12 Agrihoods Taking Farm-To-Table Living Mainstream
Ever wish you could live at your CSA? Or move to a neighborhood where everyone is as excited about fresh, healthy food as you are?
All over the United States people are embracing local food production in an exciting new way. Called ‘agrihoods,’ this new type of neighborhood serves up farm-to-table living in a cooperative environment. Instead of being built around a pool, tennis court or golf course, these housing developments are centered around a farm, often using the sweat-equity of residents to create a sustainable food system for the entire community.
Of course, community gardens, urban agriculture, and cohousing communities are nothing new. But as the rapidly growing crop of agrihoods demonstrates, families are eager to reimagine these collaborative efforts in a new setting–often at the same or lower prices than a traditional suburban neighborhood.
Although the term is freshly minted, agrihoods are already popping up all over the United States. We’ve rounded up a dozen established or planned communities so you can learn more about how this trend encourages sharing, collaboration, and a healthier, more environmentally-friendly diet.
12 Agrihoods That Are Building (and Feeding) Sustainable Communities:
Located well inside the Phoenix metro area, Agritopia features 450 residential lots along with commercial, agricultural, and open space tracts. All are specifically designed to reduce physical, social and economic barriers to relationships between neighbors. The central feature is a working farm complete with lambs, chickens, a citrus grove and rows of heirloom vegetables. “By encouraging sharing, making homes more maintenance free, having easy pedestrian access to most of a resident’s needs, and making an adaptable community, our lives can be simplified giving us more time to enjoy friends and family,” explain the residents.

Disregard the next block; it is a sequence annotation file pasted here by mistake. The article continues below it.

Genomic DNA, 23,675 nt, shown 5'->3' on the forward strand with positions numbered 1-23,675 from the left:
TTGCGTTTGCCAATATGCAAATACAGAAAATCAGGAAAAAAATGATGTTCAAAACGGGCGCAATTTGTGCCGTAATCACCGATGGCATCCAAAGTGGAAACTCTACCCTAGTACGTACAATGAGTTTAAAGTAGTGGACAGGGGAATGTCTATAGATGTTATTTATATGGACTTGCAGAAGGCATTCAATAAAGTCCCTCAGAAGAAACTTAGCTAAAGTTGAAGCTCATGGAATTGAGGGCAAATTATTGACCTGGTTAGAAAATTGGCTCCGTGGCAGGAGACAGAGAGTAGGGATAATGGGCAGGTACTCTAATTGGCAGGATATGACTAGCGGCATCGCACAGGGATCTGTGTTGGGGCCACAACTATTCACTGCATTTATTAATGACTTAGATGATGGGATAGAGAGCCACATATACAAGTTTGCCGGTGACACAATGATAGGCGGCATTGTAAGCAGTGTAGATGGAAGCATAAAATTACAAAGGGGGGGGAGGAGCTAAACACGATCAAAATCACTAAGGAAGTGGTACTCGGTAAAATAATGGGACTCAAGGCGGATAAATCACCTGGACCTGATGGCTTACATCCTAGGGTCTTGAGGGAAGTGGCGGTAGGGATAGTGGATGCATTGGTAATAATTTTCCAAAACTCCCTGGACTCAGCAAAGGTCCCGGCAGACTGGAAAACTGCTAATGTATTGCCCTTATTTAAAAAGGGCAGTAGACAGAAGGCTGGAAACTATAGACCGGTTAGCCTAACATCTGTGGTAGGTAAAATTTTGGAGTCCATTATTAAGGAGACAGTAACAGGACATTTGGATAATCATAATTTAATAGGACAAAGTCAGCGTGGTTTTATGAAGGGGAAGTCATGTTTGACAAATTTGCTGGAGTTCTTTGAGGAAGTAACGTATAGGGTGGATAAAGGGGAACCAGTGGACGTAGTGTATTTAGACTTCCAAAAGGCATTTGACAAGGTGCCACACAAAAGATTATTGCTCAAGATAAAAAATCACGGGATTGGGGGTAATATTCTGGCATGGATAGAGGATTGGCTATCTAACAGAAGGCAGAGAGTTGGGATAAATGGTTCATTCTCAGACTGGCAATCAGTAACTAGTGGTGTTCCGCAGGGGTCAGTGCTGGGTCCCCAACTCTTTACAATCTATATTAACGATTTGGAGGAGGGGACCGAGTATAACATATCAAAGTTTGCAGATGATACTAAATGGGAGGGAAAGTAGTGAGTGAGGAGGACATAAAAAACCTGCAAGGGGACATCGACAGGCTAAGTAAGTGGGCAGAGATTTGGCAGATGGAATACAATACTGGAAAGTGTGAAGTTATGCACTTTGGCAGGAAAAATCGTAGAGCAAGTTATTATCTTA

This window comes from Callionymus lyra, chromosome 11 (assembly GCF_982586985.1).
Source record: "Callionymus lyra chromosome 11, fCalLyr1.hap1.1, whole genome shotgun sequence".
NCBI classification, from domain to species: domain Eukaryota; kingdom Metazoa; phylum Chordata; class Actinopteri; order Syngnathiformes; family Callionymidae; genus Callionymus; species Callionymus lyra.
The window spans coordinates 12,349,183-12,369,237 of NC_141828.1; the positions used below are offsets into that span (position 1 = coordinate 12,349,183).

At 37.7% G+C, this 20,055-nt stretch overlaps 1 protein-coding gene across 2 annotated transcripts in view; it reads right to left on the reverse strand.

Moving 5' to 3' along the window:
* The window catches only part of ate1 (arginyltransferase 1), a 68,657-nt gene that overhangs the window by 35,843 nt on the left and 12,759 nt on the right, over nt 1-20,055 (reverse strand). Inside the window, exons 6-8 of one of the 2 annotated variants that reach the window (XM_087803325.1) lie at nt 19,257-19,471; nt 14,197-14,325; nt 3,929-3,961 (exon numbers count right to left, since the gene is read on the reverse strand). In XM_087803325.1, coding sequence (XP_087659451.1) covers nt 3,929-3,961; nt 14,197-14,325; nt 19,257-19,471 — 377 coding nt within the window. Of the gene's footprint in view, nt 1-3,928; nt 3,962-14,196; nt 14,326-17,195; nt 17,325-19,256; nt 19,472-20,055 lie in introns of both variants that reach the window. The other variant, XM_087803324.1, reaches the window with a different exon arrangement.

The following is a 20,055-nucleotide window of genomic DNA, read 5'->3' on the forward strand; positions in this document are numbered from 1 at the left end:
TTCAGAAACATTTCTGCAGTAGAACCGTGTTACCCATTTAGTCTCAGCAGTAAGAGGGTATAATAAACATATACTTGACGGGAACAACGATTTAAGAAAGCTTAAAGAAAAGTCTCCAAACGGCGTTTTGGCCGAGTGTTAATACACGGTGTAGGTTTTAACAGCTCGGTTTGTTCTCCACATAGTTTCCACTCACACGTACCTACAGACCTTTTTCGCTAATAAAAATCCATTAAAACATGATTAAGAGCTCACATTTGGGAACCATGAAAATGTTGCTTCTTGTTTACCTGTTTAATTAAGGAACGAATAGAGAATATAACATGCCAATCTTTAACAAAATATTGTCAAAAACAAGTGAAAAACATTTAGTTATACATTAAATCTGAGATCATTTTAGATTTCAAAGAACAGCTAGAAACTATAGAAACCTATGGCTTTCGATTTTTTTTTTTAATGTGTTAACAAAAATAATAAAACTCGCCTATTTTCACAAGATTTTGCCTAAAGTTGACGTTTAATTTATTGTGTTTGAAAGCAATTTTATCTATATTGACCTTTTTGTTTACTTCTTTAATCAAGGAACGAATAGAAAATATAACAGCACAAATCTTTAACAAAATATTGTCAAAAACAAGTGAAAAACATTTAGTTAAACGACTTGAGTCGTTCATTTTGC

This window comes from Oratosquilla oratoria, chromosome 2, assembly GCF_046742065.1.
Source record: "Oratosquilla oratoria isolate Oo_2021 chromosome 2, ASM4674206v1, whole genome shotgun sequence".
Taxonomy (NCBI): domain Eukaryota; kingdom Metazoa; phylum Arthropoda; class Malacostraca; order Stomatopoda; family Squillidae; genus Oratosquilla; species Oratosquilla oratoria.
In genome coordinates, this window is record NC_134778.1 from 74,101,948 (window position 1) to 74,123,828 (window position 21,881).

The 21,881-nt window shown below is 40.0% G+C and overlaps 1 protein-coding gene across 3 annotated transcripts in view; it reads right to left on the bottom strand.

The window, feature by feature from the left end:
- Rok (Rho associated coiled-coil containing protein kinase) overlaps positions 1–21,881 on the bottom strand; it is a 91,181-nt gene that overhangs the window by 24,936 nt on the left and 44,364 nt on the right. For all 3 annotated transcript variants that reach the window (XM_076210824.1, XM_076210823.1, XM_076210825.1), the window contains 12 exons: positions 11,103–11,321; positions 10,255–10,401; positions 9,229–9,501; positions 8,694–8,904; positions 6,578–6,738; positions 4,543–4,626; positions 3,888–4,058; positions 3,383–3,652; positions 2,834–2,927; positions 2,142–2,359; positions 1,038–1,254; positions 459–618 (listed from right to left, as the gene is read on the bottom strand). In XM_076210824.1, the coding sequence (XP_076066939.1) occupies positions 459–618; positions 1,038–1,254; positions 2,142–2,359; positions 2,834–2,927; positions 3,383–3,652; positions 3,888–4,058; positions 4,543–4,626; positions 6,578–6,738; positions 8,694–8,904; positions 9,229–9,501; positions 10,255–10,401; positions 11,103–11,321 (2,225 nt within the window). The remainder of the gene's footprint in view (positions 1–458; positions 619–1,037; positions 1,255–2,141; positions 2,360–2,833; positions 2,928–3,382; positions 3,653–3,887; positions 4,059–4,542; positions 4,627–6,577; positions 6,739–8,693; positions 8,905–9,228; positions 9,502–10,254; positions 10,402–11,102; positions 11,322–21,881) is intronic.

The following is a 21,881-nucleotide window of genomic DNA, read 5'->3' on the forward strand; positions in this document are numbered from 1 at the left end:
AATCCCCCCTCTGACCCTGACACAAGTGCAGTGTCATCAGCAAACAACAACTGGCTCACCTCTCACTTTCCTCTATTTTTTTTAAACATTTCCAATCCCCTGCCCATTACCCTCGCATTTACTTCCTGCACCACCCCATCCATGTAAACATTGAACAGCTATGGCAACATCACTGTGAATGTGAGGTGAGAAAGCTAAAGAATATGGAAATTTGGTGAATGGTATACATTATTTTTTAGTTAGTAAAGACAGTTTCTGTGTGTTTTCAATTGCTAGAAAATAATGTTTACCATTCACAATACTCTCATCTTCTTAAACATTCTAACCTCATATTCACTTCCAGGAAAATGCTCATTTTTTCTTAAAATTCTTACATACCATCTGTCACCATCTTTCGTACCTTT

Serenbe is a 1,000 acre community located under 30 minutes from Atlanta’s Hartsfield-Jackson
International Airport. The develpment’s four omega-shaped hamlets are carefully fitted into the natural landscape forming an interface between green, wetland and watershed areas of the site and the surrounding sloping hills. Central to all is Serenbe Farms, a 25-acre working, organic farm and CSA which provides organic produce for Serenbe’s three on-site restaurants as well as other businesses throughout Atlanta and The Chattahoochee Hill Country.
Located in Grayslake, Illinois, this agrihood was designed to combine the preservation of open land, easy commuting by rail, and responsible development practices. In addition to shops, a charter school that emphasizes environmental education and global citizenship, and stables, Prairie Crossing is known for its 100-acre working organic farm which is working to launch the next generation of farmers to grow organic food for the Chicago region.
This community was designed to combine two of Vermont’s most cherished traditions: open space and village living. The agrihood features paths for cycling and cross-country skiing, community gardens, and a 4-acre organic farm that plays a vital role in connecting South Village residents to local food production via a cooperative CSA. Unlike many of the farms we’ve mentioned, The Farm at South Village boasts a one-acre, 528-panel photovoltaic solar array that produces150kW of carbon-free electricity for the South Village community, the Farm, and the City of South Burlington itself.
This community in Boise, Idaho, was created around an agricultural heritage and with a small town feel. Created on the site of a 135 year-old farmstead, Hidden Springs offers access to 800 acres of open space. In addition to the Dry Creek Mercantile and restaurant, schools, fire department, and salt water swimming pool, the development centers around an organic farm that produces vegetables and herbs for CSA members and customers of the Mercantile.